By William Mason Sr.
Keeping my son was the best decision of my life.
He was a mere two months when I nearly gave him away.
I drove him to a clinic that promised to find safe homes for children whose parents couldn’t — or wouldn’t — take care of them. I was 24 at the time, working at an airline just months after receiving an honorable discharge from the Army.
My son, William Kendell Mason Jr. (I called him “Kenny” for most of his childhood), was conceived in 1969 while I was stationed in Germany. That’s where I met his mother, a white woman from Texas. We had a one-night stand.
Some time later, she called to tell me she was pregnant. I arranged for her to live with my mother and me in Philadelphia. I thought we’d raise our child together.
When William was six weeks old, she told me she planned to rejoin her family down south. At the airport, in front of Concourse C2, she handed me our son and boarded a plane. That was it.
I left work and took William home, and my family and I began raising him. But for me, a young man running the streets and partying, it was difficult.
One day I saw the clinic’s ad on TV. I grabbed William, put him in the back seat of the car and drove, the entire time asking myself, “Should I do this?"
I pulled up to the clinic on Market Street. I walked to the back and saw William sitting upright. He looked at me and smiled. And then, to my surprise, he spoke.
It was the first time he had ever done that.
My decision was made. I took him back home, rented an apartment and began raising him on my own. From that moment on, we were like glue.
Sure, there were a lot of rough times: I didn’t make much money and, for years, the only thing I could afford to feed my son was Rice-A-Roni. Every. Single. Night.
But there were also a lot of good times, and funny stories, too, like the time he rushed to me and said, “Dad, you can’t eat me” after he overheard a friend and me joking about munching on our children at one of the whispering benches in Philly’s Fairmount Park.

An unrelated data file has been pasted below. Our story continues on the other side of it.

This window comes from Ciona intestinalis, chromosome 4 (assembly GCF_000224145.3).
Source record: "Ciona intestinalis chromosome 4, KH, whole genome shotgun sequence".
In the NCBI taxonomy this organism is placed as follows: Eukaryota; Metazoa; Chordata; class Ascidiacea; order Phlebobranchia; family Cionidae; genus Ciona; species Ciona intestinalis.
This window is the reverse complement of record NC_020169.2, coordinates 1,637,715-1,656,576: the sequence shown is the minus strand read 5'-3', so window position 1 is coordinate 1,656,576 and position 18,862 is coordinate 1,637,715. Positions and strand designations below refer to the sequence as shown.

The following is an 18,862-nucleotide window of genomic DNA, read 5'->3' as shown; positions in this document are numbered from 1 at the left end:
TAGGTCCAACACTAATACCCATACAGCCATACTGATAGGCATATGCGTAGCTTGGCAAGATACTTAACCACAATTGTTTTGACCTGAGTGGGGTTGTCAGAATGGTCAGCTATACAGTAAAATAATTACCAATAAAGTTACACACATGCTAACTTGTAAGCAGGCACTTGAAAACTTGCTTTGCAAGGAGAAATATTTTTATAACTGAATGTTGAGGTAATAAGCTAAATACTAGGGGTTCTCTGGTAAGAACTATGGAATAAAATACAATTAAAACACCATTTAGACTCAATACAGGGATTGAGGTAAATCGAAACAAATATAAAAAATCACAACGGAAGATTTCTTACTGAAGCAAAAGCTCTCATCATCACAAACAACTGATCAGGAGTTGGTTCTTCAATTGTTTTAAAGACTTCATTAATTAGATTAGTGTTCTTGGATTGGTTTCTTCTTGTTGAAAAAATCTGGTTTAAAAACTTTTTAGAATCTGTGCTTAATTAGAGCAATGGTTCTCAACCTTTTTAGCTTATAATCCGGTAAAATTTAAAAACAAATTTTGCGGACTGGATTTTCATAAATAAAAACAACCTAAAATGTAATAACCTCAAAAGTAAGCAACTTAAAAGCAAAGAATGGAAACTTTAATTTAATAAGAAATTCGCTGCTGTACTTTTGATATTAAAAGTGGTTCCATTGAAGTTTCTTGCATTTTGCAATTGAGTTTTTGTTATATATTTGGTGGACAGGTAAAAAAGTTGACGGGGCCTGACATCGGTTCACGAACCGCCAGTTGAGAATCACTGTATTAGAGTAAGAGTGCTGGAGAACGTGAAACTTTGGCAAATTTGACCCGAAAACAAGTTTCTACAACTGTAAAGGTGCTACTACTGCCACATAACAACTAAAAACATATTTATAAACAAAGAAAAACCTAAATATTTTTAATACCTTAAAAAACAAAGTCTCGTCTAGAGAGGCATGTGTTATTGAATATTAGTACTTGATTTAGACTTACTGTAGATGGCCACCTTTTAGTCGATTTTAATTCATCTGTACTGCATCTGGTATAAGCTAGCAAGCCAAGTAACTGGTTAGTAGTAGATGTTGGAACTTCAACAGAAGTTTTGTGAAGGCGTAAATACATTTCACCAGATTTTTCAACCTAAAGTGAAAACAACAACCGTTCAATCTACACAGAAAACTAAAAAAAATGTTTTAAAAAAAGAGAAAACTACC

I cherish those moments, and hold onto them tightly. Memories, along with the urn of his ashes in my bedroom and his car in my driveway, are all I have left.
Last June, William, my other half, died.
And so did a piece of me.
As William got older, the void of his mother’s absence grew with him.
Over the years, I tried contacting her several times. Each time, nothing.
Because I worked with an airline, I could take flights for $20 deducted from my salary. On my days off, I’d grab my boy and we’d fly to Texas to look for her. Still, nothing.
About the third or fourth time, while we stood in a terminal at the Dallas/Fort Worth International Airport, he said to me: “Mommy. Where’s mommy?”
I broke down, and we went back home.
The elementary and high school years passed by, and William rarely talked about his mom — although a friend of his was convinced he needed closure. After graduating college, he took a job as the information technology director of an informatics company I started in California.
He was a computer maestro, a skill that eventually helped him find his mother. He discovered she lived in Colorado, where she had gotten married and had other children. He went to meet her, and they developed a relationship.
She and I even spoke again. I told her I didn’t harbor any ill feelings toward her; the past was the past.
William’s mother was in his life, and he seemed to be content. He even invited her to his wedding.
He didn’t resent his mother for walking away. That’s the kind of person he was — positive, shunning negativity wherever possible. But he wasn’t immune to struggle.